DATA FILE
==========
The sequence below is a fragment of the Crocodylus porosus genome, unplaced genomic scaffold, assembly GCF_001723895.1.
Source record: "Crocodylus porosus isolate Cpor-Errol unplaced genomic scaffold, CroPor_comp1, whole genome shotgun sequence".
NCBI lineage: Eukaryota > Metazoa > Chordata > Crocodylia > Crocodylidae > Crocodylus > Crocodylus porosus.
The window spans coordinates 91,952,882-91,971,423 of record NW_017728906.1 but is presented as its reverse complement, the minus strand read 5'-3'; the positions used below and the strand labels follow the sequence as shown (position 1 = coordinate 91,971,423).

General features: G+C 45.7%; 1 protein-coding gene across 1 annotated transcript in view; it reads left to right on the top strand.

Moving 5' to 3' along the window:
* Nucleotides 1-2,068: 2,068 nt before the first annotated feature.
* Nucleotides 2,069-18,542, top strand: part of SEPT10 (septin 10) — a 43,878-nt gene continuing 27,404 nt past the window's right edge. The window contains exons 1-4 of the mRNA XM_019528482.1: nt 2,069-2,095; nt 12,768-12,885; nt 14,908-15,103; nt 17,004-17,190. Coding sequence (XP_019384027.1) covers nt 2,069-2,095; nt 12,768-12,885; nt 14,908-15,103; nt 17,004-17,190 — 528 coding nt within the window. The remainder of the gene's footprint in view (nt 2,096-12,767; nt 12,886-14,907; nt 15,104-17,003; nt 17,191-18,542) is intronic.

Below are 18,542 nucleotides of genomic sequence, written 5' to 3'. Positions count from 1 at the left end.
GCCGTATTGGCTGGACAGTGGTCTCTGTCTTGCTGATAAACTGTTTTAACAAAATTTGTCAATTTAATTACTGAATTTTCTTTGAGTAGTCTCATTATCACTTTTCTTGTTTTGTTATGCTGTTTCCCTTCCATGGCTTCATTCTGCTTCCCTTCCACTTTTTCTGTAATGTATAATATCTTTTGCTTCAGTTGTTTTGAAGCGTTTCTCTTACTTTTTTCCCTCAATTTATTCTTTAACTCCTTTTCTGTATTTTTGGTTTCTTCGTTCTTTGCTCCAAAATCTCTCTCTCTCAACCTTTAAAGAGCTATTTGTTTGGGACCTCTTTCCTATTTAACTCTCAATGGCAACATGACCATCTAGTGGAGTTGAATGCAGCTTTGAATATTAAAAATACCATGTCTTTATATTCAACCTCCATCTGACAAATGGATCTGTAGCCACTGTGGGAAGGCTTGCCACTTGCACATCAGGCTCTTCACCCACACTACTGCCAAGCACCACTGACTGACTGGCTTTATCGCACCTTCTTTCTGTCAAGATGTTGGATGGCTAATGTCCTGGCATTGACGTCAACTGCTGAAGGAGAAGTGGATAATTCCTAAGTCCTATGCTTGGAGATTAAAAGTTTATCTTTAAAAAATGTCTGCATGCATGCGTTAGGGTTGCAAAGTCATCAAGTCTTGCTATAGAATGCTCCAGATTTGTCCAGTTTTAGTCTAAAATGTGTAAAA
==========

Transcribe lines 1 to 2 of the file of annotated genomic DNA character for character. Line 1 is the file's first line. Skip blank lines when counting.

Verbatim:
The sequence below is a fragment of the Crocodylus porosus genome, unplaced genomic scaffold, assembly GCF_001723895.1.
Source record: "Crocodylus porosus isolate Cpor-Errol unplaced genomic scaffold, CroPor_comp1, whole genome shotgun sequence".